It's Monday! What are you reading? was started by Sheila at Book Journey and was adapted for children's books from picture books through YA by Jen of Teach Mentor Texts and Kellee of Unleashing Readers. You can visit either site for a round up of blogs sharing their weekly readings and thoughts or search Twitter for #IMWAYR.
Last Week's Posts
- Books about Modern Immigration and Immigrants. This collection of books by two different authors feature fictional stories about the possible stories behind ancient Chinese inventions.
- Poetry Friday: Won Ton and Chopstick. This new book in haiku continues the adventures of poetry-loving cat Won Ton as he is introduced to a new threat ... a puppy!
- Photos Framed: a fresh look at the world's most memorable photographs. This fascinating photography book is geared towards middle or high school-aged kids, but I posted the review over at my photography blog, Boost Your Photography, as the images and the analysis are interesting for readers of all ages.
P. Zonka Lays an Egg (2015) by Julie Paschkis. This is a lovely little 'imagined' folktale about the origins of the Ukrainian pysanky eggs (or, the singular, pysanka). It is also a great story about the power of noticing and celebrating the world around you, plus, who can dislike a story with a rooster accidentally named Gloria? I look forward to sharing this book along with some of my own pysanky eggs that I picked up on my own travels through Europe.
Seeds of Freedom: the peaceful integration of Huntsville, Alabama (2015) by Hester Bass and illustrated by E. B. Lewis. (Review copy provided courtesy of Candlewick's inagural Best in Class mailing.)
Seeds of Freedom tells the story of the Civil Rights Movement during 1962 and 1963 through the lens of Huntsville, Alabama. Readers are exposed to many of the major issues of the time, like not being allowed to try on shoes, not being served in restaurants, and not having integrated schools. References are made to violent reactions elsewhere, but the focus is on the creativity and peaceful ingenuity of residents, such as the three woman and baby arrested at the lunch counter or Blue Jeans Sunday at Easter time. This is a great book for introducing younger and intermediate students to the issues of Civil Rights in an understandable context.
The Smallest Girl in the Smallest Grade (2015) by Justin Roberts and illustrated by Christian Robinson. I really wanted to like this book, and I did really like the illustrations - especially the diversity of kids represented! But the story was SO simplistic. One little girl raises one little finger and suddenly the whole world decides to be nice to each other? Switching from being a bystander to doing something about it takes more work than that.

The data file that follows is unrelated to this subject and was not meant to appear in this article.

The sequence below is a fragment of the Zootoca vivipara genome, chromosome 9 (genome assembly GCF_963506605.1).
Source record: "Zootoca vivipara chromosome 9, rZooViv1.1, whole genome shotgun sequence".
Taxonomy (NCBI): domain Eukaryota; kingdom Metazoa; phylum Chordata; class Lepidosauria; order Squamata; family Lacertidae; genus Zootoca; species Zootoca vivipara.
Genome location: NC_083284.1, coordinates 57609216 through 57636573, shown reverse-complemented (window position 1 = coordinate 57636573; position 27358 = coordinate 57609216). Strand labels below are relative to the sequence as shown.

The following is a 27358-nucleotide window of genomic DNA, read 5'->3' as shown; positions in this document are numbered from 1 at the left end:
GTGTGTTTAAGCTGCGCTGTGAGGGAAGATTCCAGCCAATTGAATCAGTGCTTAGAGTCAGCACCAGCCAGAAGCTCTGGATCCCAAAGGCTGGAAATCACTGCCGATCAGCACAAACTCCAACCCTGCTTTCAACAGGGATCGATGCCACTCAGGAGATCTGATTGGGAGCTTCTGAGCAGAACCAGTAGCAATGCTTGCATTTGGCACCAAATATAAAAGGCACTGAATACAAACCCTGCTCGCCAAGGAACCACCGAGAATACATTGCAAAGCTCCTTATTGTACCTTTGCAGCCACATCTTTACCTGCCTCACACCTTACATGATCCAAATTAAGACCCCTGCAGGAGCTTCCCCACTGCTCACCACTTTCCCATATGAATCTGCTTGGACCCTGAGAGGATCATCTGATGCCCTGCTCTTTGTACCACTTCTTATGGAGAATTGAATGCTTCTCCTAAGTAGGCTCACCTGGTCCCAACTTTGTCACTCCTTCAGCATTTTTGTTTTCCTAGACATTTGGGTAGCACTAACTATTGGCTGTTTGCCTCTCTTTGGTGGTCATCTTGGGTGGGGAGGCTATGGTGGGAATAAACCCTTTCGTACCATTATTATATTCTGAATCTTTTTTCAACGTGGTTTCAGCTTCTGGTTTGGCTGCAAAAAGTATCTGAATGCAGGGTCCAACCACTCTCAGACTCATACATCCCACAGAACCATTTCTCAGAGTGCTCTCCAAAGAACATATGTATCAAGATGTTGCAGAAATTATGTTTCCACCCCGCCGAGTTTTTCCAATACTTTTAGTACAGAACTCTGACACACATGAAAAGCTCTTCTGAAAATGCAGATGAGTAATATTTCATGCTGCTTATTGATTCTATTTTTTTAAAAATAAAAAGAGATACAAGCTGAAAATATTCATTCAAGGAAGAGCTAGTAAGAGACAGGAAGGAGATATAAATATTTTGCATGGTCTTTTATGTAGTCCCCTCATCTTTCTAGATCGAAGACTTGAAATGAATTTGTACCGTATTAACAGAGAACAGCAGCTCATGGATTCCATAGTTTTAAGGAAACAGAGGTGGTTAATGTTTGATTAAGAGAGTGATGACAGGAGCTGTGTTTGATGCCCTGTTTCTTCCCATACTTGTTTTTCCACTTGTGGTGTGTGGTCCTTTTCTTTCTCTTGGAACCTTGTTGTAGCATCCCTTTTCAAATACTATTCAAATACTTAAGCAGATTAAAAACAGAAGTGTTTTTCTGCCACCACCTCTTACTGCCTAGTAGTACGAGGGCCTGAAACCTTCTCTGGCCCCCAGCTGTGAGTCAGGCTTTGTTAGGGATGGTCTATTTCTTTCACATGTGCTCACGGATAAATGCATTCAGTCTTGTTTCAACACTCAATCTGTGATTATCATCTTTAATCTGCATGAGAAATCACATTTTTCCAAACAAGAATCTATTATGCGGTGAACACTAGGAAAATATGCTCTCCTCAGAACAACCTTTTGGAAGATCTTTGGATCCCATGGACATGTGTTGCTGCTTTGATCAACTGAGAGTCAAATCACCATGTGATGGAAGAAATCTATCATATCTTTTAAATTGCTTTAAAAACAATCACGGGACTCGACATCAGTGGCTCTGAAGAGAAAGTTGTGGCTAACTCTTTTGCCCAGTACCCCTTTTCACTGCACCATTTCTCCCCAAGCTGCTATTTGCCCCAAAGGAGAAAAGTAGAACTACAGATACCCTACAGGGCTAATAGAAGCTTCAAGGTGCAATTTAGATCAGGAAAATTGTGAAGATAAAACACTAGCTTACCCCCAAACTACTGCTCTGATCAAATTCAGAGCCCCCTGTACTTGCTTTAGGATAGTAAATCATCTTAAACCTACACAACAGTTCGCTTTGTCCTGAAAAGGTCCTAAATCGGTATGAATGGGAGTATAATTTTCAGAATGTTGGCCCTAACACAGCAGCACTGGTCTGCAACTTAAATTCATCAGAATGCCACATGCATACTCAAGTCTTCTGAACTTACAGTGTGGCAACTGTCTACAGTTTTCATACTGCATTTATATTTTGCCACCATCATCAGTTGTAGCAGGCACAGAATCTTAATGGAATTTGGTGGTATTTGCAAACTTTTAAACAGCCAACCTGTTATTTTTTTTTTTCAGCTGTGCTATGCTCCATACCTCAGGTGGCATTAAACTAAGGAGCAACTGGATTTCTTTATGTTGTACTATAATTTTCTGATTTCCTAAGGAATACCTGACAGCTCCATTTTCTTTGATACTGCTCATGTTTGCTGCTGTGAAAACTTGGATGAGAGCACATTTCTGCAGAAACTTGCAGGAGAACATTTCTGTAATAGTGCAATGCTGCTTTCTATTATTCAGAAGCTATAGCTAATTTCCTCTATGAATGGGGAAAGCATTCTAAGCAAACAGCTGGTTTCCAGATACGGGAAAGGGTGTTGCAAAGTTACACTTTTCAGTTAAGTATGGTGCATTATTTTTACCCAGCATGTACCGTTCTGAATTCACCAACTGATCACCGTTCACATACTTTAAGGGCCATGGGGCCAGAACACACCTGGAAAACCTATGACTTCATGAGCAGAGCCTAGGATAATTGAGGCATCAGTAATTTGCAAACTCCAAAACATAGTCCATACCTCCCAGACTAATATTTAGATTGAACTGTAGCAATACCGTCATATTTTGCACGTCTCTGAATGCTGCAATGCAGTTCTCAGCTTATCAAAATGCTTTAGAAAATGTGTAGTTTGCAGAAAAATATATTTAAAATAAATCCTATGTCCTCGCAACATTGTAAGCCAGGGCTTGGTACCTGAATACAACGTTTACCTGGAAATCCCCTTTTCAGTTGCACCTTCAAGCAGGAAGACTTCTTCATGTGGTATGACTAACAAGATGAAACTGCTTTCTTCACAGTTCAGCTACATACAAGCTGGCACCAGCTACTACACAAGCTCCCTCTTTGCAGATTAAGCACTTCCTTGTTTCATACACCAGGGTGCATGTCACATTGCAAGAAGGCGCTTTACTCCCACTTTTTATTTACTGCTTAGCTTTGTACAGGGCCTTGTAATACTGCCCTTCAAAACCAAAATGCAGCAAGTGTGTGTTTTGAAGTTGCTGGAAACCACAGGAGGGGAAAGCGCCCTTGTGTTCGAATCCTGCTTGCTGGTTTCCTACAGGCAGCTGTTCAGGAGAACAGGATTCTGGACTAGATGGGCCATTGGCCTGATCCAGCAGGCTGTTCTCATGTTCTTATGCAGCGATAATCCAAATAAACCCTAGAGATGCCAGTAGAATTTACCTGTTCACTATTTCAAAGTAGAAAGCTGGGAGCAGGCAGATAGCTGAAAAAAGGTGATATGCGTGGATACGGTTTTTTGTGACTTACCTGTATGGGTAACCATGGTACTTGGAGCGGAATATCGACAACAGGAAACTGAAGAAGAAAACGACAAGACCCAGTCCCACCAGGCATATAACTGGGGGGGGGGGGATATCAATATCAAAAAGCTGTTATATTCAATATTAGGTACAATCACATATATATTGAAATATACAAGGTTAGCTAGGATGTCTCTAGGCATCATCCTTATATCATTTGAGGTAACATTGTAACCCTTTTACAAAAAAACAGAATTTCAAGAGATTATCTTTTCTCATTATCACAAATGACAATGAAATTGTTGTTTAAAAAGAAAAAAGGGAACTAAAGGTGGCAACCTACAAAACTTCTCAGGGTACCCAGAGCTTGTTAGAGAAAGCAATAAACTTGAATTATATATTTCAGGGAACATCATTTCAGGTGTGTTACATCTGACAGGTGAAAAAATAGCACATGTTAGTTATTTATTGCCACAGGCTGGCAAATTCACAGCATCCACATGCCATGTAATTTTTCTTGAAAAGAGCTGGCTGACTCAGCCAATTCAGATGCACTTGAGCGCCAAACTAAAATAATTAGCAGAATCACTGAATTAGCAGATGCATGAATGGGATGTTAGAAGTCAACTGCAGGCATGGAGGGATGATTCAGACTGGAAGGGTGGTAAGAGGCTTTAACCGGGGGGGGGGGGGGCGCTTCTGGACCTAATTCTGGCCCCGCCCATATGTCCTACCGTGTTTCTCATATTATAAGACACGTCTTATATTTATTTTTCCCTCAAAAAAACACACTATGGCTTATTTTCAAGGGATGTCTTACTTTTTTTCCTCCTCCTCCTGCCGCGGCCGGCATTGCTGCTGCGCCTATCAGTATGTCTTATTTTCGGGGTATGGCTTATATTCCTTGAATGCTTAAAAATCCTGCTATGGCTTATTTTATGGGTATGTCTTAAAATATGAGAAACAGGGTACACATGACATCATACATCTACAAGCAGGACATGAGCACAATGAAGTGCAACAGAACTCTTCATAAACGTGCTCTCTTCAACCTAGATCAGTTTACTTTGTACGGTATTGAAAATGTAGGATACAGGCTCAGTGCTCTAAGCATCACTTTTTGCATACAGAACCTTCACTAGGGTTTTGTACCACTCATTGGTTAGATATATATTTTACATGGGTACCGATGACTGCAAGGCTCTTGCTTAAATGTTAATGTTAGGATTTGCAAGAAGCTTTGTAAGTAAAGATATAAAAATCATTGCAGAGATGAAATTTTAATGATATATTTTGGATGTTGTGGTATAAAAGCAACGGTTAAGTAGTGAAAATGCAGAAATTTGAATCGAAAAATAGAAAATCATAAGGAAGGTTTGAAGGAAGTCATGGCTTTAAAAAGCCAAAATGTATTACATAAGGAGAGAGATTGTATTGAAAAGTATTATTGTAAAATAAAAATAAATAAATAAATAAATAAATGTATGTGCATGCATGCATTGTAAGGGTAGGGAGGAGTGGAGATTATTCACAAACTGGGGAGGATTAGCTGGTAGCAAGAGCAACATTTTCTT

Juan Bobo Goes to Work: a Puerto Rican folktale (2000) by Marisa Montes and illustrated by Joe Cepeda or, in Spanish, Juan Bobo Busca Trabajo. This folktale is a favorite read aloud during our Latin American unit. Students love the foolish innocence of Juan Bobo, and this is a great book to see prediction skills in action, as hapless Juan follows his Mama's advice each day ... with disastrous results!
Lost City: the discovery of Machu Picchu (2003) by Ted Lewin. This book tells the true story of Hiram Bingham's efforts to find the lost Inca city of Vilcapampa in 1911 but instead being introduced to Machu Picchu. What I appreciate about this "discovery" story is the credit given to locals and local knowledge, and it's a great book for helping kids discuss the idea of "discovering" something some one already knows about.
Wintersmith (2006) by Terry Pratchett. The third Tiffany Aching book was my least favorite the first time when I read these books, but I liked it much more now. I appreciated seeing how the idea of 'being a witch' continues to grow and develop.
Thanks for the Discworld and Terry Pratchett-related recommendations. Please do keep them coming!
Award-Winning Books Reading Challenge update: 10 books, 2 dedicated posts
Dive into Diversity Challenge update: 80 books, 24 dedicated posts (Books about Modern Immigration and Immigrants)